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The daily dispatch. [volume] (Richmond [Va.]) 1850-1884, April 03, 1854, Image 2

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..AwnW MORNINO. Afßlb 3
One of the organs of the "Know Nothing
party, in the city of New York, attacks the
fri.h population of that city with a degree of
IrocUvami malignity which we
the future peacc and quiet of •
S furious upon the Irish volunteer
oZ„ of New York; speaks of them contemp
tuously as "paupers in wlform ' ®" d pr !
.nisoa that if the rumored invasion of Canada
hv the Irish occurs, the "Know hnothings
of New York will most gladly enlist under
the British flag, to exterminate the wretches
who, but for the protection of the laws, they
weuld annihilate now. being convinced that
their destruction would prove the triumph of
the Protestant faith.
Such demonstrations as these, show that
there are elements at work in Northern soci
ety, which portend a far more dangerous tx
phn>ion than any which the South lias to fear.
That region of country seems the favorite
abode of fanaticism—now showing itselt in
a*ti slavery, anon in spirit-rappings; now in
Mormonism. and agaiu in persecution of in
offensive foreigners, who are to be slaughter
ed, partly because they are Irishmen, and
partly because of their religious faith.
Now, if there is a race on the face of the
earth, whom the American people ought to
love and protect, it is the Irish. From the
beginning of our struggle for national exis
tence to the present moment, they have been
our unchanging allies and fast friends. Not
a battle-field of the revolution, of the Indian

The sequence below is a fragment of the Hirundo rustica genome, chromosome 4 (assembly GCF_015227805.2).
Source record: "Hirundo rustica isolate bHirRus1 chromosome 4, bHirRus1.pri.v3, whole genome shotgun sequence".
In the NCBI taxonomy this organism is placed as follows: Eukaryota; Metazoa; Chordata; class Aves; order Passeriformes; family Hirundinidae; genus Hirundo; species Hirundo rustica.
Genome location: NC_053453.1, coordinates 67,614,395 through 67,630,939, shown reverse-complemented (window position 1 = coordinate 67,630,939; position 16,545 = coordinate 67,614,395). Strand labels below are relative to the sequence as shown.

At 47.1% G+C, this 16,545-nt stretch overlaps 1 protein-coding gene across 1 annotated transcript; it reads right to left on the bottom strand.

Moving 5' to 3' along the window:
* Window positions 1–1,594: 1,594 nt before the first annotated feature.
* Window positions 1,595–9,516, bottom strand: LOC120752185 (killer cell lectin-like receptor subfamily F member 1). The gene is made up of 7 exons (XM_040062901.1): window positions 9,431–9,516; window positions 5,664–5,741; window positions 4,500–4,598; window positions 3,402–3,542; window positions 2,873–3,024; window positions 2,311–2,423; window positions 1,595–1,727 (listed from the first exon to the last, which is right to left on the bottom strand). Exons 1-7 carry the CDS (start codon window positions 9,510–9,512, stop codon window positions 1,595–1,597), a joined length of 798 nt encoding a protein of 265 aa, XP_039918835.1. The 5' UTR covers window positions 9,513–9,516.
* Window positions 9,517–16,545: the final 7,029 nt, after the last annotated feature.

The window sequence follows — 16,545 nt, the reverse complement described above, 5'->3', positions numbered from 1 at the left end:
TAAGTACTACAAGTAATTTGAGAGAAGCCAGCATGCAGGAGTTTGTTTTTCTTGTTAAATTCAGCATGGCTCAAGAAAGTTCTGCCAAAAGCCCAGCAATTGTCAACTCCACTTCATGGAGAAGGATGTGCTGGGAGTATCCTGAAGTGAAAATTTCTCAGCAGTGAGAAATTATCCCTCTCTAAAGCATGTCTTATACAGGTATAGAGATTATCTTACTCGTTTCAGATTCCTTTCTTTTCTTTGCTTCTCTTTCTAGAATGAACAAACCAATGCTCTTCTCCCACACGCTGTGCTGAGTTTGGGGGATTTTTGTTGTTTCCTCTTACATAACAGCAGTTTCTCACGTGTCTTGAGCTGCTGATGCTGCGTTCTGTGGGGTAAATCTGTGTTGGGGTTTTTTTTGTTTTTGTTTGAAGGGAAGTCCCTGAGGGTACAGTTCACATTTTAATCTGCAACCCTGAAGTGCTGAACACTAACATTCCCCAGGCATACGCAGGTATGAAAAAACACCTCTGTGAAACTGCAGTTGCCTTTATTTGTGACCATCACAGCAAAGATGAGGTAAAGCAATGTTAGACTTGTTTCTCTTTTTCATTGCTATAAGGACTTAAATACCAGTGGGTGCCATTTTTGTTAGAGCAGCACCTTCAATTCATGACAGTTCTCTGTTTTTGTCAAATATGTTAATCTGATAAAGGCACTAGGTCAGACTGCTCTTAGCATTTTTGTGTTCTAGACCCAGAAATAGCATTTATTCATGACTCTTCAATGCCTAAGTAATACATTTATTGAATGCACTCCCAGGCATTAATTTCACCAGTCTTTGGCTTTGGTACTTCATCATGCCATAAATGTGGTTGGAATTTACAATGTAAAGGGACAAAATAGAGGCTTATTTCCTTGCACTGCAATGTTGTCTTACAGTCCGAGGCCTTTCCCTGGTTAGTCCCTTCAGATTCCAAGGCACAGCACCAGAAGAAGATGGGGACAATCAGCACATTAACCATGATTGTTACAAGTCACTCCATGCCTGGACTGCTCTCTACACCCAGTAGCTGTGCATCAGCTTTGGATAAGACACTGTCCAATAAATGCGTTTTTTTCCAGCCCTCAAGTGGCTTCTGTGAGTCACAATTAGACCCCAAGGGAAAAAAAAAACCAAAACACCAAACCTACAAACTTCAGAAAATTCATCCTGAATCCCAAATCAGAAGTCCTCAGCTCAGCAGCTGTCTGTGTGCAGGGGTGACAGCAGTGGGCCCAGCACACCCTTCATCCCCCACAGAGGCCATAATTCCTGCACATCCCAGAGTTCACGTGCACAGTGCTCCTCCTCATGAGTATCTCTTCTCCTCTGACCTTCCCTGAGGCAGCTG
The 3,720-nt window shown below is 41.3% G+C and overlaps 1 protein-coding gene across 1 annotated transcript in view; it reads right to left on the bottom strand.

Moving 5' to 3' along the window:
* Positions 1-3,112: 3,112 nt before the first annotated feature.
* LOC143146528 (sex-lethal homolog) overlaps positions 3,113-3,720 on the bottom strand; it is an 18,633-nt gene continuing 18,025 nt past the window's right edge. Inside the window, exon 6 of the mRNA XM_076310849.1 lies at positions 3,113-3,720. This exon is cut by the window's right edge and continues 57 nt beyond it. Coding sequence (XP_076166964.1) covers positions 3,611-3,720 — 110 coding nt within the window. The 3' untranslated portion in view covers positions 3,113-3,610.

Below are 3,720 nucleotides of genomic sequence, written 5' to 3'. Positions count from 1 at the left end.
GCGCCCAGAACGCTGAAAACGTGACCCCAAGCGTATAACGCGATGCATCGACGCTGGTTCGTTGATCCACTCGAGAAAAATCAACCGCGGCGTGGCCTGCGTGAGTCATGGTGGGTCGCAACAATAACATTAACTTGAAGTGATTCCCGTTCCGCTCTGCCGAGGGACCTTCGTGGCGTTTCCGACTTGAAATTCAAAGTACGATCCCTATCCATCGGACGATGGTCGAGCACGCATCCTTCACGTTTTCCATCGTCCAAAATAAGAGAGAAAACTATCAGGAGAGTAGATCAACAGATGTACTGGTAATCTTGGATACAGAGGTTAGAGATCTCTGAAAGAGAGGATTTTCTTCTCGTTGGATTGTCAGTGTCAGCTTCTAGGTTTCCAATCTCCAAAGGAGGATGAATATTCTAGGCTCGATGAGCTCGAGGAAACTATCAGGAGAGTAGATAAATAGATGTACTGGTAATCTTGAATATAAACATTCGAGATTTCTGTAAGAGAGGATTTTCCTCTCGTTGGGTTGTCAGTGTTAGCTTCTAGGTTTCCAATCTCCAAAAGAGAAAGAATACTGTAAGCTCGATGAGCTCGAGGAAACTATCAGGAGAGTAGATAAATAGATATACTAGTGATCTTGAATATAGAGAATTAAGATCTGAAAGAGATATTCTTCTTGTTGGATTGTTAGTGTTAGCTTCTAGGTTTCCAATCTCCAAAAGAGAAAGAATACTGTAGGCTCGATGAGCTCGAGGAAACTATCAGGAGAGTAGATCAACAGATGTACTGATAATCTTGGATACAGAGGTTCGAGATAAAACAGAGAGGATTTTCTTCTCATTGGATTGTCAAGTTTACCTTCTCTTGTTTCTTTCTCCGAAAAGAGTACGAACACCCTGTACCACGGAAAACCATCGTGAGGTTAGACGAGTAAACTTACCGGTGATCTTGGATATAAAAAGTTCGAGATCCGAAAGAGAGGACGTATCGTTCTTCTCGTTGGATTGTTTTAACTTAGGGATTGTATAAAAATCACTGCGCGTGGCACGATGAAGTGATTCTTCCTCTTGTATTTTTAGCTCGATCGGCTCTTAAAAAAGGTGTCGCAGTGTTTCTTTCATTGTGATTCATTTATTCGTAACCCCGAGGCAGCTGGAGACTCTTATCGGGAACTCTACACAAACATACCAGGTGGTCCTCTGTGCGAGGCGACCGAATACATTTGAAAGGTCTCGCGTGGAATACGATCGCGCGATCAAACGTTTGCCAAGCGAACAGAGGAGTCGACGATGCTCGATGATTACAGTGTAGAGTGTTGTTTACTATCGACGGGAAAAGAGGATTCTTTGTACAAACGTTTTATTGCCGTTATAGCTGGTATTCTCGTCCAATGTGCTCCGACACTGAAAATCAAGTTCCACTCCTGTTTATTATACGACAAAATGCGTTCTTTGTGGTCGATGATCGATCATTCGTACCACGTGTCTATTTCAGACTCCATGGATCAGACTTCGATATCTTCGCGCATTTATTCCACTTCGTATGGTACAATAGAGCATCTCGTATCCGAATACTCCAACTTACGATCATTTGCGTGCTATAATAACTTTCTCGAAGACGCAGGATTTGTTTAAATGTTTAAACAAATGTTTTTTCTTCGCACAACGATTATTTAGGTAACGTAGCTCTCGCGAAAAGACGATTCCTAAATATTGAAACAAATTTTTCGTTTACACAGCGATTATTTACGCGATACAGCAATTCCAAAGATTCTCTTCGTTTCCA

wars, of the late content, with England and
Mexico, which has not been stained by the
red blood of Ireland's heroic sons in behalf
of the star spangled banner. Not a naval
action which has not witnessed their gallant
and uncalculating devotion to American lib
erty. They have been the pioneers in that
mighty march of peaceful enterprise, which
has accomplished more for this country than
all the victories of war.
There is not a railroad or a canal in the
whole Union which has not been principally
built by Irish labor. As citizens, they have
shown themselves capable of appreciating
the blessings of their lot in the New World.
They have b«'en true as steel in their loyalty
to the land of their adoption, and, in all the
sectional excitements, in many even of
our wisest native statesmen have forgotten
the dictates of patriotism and the love of the
Union, the Irish have stood, as one man, 011
the side of the Constitution and the Laws, and
ni'v.er, for a single moment, sympathized
with abolition, or wavered iiyhcir allegiance
to the ltights or Union of the States. As a
race of men, none have ever exhibited no
bler and more generous qualities. It will bo
hard to find a parallel in the annals of history
to the self denying and friends
which the Irish in this country have mani
tested to their relations at home. Poor labor
ers and hard working women have saved
from their scanty wages, and transmitted to
Ireland an amount, making in the aggregate
moro than a million a year. It is such a peo
ple whom the "Know Nothings" of New
York humanely desire to exterminate—that
New York, whose public works and splendid
mansions have all been constructed by Irish
It is true that these people generally pro
fess a religious faith from which we, as Pro
testants, dissent; but is this the age and the
couutry to put men to death for their religious
opinions ? We know nothing of the creed to
which the "Know Nothings" belong; we
rather think that as thyy know nothing, they
bdieve nothing. Certainly the Protestants
of this country have no sympathy with the
persecuting spirit which they manifest. The
day has long gone by when any christian de
nomination iu the civilized world would bn